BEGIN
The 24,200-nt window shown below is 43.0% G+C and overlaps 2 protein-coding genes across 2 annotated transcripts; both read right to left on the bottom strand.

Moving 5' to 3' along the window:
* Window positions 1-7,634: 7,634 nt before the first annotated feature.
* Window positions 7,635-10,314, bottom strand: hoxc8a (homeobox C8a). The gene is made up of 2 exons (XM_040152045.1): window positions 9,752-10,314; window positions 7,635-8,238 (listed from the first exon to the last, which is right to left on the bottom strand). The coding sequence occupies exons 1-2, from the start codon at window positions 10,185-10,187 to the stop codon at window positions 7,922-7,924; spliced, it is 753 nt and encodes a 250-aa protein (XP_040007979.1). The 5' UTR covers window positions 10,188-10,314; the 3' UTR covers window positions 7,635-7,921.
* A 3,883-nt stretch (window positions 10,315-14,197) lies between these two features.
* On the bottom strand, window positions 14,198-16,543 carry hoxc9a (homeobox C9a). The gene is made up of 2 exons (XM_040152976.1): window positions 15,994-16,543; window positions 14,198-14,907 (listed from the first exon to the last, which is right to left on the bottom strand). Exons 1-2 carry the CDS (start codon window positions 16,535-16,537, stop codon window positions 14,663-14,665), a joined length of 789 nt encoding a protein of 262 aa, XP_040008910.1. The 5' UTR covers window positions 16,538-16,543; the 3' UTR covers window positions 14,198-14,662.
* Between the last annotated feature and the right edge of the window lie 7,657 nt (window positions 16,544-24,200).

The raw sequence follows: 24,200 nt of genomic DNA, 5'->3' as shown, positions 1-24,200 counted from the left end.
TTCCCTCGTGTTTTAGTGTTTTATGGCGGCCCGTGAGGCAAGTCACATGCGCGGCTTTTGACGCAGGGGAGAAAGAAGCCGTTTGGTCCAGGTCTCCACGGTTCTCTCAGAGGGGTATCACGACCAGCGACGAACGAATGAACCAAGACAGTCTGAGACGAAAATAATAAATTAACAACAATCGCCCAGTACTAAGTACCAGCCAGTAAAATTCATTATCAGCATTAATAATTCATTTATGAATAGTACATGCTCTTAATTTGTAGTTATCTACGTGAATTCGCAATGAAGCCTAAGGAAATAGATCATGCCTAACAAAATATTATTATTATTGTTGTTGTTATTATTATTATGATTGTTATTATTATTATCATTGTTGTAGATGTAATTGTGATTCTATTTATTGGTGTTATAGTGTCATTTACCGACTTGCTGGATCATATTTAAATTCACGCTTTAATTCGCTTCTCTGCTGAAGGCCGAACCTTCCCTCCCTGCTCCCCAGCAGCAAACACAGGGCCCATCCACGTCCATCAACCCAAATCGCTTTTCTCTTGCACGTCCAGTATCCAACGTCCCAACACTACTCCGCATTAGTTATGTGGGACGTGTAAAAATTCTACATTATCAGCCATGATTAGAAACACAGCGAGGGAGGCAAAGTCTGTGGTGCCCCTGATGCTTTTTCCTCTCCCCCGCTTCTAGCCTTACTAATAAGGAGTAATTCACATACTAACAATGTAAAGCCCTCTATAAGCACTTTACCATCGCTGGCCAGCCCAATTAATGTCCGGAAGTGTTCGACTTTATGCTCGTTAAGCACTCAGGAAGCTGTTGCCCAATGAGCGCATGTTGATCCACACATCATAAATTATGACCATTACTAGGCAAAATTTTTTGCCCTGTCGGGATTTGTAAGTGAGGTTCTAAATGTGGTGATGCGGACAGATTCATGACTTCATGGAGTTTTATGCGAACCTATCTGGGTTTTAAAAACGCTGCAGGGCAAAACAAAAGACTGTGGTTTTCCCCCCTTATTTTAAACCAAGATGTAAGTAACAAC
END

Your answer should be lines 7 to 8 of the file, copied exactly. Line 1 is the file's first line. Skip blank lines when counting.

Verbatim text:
* Between the last annotated feature and the right edge of the window lie 7,657 nt (window positions 16,544-24,200).

The raw sequence follows: 24,200 nt of genomic DNA, 5'->3' as shown, positions 1-24,200 counted from the left end.